If You Can’t Lead the Tour You Don’t Know Your Business

by Michael Haberman on September 21, 2011 · 5 comments

 I was surprised the other day when I received a round of applause when I said “If you can’t lead the company tour then you don’t know your business.” Let me explain the circumstances.

During a panel discussion this week we the panelists were asked if we had any suggestions about what mid-career HR pros could do to end up leading the function in their company. Fellow panelist, blogger and friend Cathy Missildine-Martin handled the question first. Her response was spot on by stressing that ALL HR “pros” should know how their business operates, how their business makes money, and how to discuss those issues with other management members. That is best practice these days for HR people who are serious about their careers.

I was asked to weigh-in on the question as well. Naturally I agreed with Cathy’s answers. You have to be a business person first before you can truly be a human resources “professional.” If you don’t know the language of business, you don’t understand how money is made and used, if  you don’t understand the economy of your business you cannot be a key contributor to the strategic direction. I told the audience one of the key indicators of understanding your business is the ability to conduct a tour of the company and explain to outsiders what every department and every function does. I made the emphatic statement “If you can’t lead the company tour then you don’t know your business.”

I had the very good fortune early in my career to join a company that emphasized training for newly hired management trainees, sales representatives and HR newbies. We spent 7 weeks learning the business by spending time in EVERY department in the company and becoming familiar with EVERY job in the company. As I was going through my training I ended up talking to employees in the administrative offices who had never spent anytime on the manufacturing floor. They were doing their jobs and using terms that really had no meaning to them in the context of the product being made. They were just “terms”. The proverbial light bulb lit up for me and when I was done with my training I suggested to my boss, the VP of HR, that we could improve people’s jobs if they had some idea of how what they did was connected to what was made. So I was given the greenlight to start a tour for existing employees. Once a week I would take a group of employees, and eventually outsiders, on the tour. This lasted until I got transfered to a plant HR position. But it was fun and I really learned the business. This knowledge was useful, especially when I became the Corporate Recruiting Manager. Once when conducting a tour with a candidate I got what I considered a major compliment when the candidate told me they had never met an HR person who knew their company as well as I did. It made my day! Today I still value that statement.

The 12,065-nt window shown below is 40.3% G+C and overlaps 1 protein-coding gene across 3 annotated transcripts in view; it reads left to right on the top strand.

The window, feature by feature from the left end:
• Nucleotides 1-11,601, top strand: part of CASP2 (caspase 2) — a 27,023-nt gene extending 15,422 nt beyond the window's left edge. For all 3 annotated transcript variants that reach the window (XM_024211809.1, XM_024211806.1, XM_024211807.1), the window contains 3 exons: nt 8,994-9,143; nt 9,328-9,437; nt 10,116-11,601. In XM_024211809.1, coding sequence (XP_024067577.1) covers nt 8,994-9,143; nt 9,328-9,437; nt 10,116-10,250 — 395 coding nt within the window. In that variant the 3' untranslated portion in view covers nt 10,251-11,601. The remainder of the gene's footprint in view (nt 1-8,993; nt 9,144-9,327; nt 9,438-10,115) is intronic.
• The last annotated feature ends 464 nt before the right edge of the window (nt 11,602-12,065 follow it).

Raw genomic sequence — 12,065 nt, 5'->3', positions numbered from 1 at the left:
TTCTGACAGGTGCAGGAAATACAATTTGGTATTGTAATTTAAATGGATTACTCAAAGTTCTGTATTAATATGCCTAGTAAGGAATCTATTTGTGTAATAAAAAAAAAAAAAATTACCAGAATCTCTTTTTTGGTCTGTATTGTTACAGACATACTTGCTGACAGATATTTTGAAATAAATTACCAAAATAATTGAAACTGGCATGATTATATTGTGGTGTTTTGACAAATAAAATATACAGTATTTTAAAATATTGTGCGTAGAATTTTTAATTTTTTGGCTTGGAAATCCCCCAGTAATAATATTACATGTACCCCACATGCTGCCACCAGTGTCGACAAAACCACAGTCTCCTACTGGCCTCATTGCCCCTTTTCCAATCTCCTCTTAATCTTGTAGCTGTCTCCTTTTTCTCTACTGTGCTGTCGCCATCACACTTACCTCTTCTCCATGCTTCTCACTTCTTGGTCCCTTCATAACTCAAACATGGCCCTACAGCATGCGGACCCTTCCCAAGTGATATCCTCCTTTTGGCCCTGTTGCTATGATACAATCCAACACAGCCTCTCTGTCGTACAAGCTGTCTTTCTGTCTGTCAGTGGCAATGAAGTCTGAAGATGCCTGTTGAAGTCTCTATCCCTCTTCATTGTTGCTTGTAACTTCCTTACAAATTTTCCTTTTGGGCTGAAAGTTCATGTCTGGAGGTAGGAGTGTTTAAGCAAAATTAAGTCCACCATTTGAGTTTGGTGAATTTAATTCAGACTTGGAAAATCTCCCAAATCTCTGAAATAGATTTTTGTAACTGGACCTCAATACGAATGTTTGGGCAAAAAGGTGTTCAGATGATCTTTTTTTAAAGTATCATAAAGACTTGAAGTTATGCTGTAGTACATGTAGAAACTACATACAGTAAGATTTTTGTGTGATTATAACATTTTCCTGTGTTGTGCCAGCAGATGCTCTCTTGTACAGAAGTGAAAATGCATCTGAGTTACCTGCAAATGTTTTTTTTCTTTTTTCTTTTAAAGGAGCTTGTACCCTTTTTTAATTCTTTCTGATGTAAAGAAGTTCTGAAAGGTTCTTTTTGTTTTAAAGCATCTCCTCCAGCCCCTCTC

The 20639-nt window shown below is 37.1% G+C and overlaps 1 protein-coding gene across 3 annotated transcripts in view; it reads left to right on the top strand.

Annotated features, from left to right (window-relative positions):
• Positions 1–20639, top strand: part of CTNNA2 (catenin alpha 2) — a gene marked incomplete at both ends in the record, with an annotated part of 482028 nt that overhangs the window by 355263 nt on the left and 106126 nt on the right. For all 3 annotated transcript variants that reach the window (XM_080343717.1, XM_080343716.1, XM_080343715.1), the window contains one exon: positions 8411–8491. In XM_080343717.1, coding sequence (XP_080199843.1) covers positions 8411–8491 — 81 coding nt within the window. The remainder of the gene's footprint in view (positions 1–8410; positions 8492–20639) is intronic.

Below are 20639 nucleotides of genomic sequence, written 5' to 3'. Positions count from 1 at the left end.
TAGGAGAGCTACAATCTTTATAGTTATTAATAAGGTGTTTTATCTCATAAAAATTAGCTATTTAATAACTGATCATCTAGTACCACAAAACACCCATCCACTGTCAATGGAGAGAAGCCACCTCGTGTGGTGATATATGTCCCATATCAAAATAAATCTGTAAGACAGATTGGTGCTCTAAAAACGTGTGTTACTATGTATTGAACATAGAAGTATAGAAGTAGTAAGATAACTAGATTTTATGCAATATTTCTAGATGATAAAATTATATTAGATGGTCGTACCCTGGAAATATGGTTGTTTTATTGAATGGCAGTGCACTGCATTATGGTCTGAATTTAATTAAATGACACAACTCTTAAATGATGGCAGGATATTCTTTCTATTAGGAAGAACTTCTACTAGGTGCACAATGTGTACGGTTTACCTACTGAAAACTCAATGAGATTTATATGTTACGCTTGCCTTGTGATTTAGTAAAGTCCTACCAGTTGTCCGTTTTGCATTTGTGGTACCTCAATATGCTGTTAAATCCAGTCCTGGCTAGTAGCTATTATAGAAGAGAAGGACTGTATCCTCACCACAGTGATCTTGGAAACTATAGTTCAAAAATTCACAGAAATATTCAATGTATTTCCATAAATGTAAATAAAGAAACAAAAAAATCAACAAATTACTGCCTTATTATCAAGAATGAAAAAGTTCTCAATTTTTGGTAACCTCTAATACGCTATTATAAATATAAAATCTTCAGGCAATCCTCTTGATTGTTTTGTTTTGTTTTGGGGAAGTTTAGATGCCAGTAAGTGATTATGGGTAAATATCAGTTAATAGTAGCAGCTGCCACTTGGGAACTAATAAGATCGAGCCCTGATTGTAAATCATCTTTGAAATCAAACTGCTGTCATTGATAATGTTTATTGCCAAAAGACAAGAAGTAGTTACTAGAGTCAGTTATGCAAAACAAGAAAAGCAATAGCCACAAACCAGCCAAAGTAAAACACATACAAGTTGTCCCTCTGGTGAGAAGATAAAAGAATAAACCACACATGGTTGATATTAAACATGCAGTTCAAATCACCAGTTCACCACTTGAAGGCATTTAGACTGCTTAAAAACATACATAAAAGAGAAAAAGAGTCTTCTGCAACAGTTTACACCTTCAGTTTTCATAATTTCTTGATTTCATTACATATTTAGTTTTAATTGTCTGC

So if you are interested in really learning your company you need to learn how to conduct the tour. Set up a training program for yourself that allows you to learn everything about your company. Then begin to conduct tours. You may too get a compliment about how well you know the business. And if your boss says it is not necessary, well that is an indication of the value of HR in your organization.

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{ 3 comments… read them below or add one }

Sergey Gorbatov September 22, 2011 at 2:14 am

100%! For me the litmus test for an HR pro worthiness is whether s/he is able to write a job description for any position in the business without thinking much about it.


Sayward September 22, 2011 at 11:26 am

What a great idea to do internal tours! I think that I will start some next month.


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